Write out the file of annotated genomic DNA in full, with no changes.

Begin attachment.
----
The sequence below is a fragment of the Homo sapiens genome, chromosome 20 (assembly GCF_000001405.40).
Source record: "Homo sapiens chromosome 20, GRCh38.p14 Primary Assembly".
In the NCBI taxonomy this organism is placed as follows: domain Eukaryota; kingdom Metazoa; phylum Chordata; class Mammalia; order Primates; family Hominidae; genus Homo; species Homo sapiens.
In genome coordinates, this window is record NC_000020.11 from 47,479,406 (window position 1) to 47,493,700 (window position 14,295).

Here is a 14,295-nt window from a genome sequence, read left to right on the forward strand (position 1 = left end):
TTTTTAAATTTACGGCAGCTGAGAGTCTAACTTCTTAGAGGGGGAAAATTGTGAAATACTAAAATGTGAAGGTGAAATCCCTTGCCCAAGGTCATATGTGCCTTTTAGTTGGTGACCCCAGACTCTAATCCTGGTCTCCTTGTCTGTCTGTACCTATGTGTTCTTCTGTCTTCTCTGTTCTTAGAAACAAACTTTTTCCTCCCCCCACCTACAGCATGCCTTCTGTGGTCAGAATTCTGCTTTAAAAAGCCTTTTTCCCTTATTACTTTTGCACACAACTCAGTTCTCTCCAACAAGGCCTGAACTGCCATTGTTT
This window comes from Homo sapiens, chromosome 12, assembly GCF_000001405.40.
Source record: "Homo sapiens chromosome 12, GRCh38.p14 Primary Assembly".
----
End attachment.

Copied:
The sequence below is a fragment of the Homo sapiens genome, chromosome 20 (assembly GCF_000001405.40).
Source record: "Homo sapiens chromosome 20, GRCh38.p14 Primary Assembly".
In the NCBI taxonomy this organism is placed as follows: domain Eukaryota; kingdom Metazoa; phylum Chordata; class Mammalia; order Primates; family Hominidae; genus Homo; species Homo sapiens.
In genome coordinates, this window is record NC_000020.11 from 47,479,406 (window position 1) to 47,493,700 (window position 14,295).

Here is a 14,295-nt window from a genome sequence, read left to right on the forward strand (position 1 = left end):
TTTTTAAATTTACGGCAGCTGAGAGTCTAACTTCTTAGAGGGGGAAAATTGTGAAATACTAAAATGTGAAGGTGAAATCCCTTGCCCAAGGTCATATGTGCCTTTTAGTTGGTGACCCCAGACTCTAATCCTGGTCTCCTTGTCTGTCTGTACCTATGTGTTCTTCTGTCTTCTCTGTTCTTAGAAACAAACTTTTTCCTCCCCCCACCTACAGCATGCCTTCTGTGGTCAGAATTCTGCTTTAAAAAGCCTTTTTCCCTTATTACTTTTGCACACAACTCAGTTCTCTCCAACAAGGCCTGAACTGCCATTGTTT
This window comes from Homo sapiens, chromosome 12, assembly GCF_000001405.40.
Source record: "Homo sapiens chromosome 12, GRCh38.p14 Primary Assembly".